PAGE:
A colleague has given me this chapter to correct the english before sending it in, and it's quite a job. I'm accustomed to all sorts of levels of mastery of the Bard's tongue, and I've seen far worse.
Grammar is grammar; you just fix it. Don't you? Let me think about that comma. Scientific texts are clear. Nuanced, yes, but english is a very precise language and we get where we're going. There's a reason English has far more words than other languages. With two or three or four duplicates, you can really split some hairs.
Normally, the content is not my business. The author wants to say what? No skin off my nose. I just try to make the saying of it correct and readable. This time I have to care about content. It would help to have some context, too. Is the whole book about hypnotism? cancer? alternative medicine in general? Who will be reading it?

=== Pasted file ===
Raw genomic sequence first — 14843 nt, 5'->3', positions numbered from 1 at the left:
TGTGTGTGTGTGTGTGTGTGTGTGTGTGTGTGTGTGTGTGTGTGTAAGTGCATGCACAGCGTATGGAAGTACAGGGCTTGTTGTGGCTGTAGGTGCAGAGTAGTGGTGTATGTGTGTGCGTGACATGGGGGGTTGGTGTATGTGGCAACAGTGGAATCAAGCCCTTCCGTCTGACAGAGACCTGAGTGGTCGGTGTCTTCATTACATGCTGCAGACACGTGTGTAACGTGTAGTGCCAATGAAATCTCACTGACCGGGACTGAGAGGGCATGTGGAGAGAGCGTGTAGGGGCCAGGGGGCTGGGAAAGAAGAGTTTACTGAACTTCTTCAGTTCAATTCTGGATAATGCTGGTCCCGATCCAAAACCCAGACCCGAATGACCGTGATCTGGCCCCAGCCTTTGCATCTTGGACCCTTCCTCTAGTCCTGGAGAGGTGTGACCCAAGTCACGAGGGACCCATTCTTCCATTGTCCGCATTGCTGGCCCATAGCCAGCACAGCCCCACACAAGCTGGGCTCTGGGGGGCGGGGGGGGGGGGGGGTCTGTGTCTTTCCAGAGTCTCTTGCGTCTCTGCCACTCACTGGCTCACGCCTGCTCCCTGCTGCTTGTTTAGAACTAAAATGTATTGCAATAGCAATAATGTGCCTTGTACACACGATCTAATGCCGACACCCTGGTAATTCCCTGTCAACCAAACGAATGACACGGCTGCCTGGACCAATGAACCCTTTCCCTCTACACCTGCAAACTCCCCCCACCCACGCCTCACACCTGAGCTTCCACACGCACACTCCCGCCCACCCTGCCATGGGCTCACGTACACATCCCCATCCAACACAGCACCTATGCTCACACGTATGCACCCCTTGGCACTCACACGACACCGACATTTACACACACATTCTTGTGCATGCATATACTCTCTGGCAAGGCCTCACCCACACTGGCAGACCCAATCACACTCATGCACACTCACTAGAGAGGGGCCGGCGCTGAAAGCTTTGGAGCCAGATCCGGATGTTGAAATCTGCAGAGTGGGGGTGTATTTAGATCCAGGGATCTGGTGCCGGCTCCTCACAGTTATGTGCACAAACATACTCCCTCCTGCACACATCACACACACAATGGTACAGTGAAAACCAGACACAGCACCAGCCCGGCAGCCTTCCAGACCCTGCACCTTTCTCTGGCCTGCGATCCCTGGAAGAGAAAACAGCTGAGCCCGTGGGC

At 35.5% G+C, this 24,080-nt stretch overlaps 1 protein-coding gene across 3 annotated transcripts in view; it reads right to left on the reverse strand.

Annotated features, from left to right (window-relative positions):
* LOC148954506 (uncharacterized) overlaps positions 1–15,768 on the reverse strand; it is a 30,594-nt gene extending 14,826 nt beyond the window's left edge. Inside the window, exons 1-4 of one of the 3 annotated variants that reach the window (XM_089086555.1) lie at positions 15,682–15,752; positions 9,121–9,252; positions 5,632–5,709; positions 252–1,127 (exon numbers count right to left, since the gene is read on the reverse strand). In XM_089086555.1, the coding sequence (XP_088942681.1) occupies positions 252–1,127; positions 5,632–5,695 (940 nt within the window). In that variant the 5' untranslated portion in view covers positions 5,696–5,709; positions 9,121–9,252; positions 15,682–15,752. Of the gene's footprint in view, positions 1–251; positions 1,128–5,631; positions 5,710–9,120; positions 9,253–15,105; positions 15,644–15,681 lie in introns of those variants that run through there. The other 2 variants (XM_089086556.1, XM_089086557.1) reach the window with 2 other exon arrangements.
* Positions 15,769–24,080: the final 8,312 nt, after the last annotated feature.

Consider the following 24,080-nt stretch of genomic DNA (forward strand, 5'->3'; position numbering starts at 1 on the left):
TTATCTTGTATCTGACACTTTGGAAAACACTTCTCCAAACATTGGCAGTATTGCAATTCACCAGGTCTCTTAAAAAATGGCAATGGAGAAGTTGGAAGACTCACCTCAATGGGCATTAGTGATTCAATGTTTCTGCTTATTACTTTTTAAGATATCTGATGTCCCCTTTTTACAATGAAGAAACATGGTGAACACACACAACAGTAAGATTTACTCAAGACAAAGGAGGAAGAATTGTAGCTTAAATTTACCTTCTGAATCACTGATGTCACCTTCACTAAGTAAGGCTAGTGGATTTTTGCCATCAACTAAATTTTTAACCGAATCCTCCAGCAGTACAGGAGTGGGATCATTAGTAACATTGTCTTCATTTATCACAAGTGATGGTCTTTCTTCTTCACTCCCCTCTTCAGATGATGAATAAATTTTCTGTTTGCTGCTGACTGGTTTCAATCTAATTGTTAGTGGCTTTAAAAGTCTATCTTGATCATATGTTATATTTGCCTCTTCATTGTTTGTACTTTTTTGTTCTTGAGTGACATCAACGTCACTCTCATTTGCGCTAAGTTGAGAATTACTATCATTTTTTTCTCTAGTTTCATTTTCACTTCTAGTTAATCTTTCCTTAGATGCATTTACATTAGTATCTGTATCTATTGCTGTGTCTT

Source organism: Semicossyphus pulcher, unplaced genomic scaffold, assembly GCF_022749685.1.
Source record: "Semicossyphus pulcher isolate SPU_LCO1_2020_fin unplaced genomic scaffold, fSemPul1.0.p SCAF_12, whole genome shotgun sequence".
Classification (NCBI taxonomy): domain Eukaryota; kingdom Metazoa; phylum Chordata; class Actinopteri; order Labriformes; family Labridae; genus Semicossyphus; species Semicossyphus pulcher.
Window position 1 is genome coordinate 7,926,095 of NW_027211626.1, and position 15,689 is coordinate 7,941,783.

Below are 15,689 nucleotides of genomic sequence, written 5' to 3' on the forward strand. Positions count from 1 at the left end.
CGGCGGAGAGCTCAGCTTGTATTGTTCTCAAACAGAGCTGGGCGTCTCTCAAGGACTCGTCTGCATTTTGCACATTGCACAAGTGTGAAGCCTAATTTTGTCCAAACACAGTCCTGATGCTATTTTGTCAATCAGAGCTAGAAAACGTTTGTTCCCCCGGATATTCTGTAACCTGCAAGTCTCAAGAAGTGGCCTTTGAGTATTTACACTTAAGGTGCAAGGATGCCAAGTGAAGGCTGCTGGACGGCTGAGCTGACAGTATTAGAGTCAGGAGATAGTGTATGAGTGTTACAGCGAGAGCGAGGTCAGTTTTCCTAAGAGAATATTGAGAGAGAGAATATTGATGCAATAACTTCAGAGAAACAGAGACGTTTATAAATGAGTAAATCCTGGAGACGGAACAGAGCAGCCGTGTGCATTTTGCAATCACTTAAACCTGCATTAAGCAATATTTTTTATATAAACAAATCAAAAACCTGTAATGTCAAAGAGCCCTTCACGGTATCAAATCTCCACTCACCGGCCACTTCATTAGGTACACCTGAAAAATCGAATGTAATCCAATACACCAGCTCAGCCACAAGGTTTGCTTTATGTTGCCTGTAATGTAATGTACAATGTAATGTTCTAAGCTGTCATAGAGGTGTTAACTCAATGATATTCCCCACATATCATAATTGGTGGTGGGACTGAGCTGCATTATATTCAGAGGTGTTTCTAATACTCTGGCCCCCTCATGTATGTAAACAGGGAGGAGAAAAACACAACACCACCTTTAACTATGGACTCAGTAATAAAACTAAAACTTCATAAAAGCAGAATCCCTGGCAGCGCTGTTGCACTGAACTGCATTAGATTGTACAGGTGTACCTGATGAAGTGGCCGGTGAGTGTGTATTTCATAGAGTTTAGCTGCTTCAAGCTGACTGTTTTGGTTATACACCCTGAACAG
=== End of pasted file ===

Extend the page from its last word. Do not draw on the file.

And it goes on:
I'm trying. I'm sticking with it. It is, after all, something I'm definitely in favor of, this application of rigorous methods to a traditionally fuzzy subject. And I'm truly interested in the results, too. If you can help somebody live longer and more comfortably by teaching relaxation techniques, by all means! Hypnotism can get your sleep schedule back on track, thus boosting your immune system and making you less crabby to boot? Go for it! Just keep the snake-oil salespeople outside. Well, unless believing in snake oil is what floats your boat, er, boosts your endorphins.
So okay with the subject matter. I'm just going to wail and moan and tear my hair out over diction and syntax and that french way of dancing around the point so long the author just skips it and goes on (the point? it's that hole there in the middle of the paragraph...) for the next week or so. And while I'm at it, since I am an author and not just a correcter, I'll be putting my centimes in two by two and keeping us to the discernable facts.
It's a shame Strunk and White never caught on in France.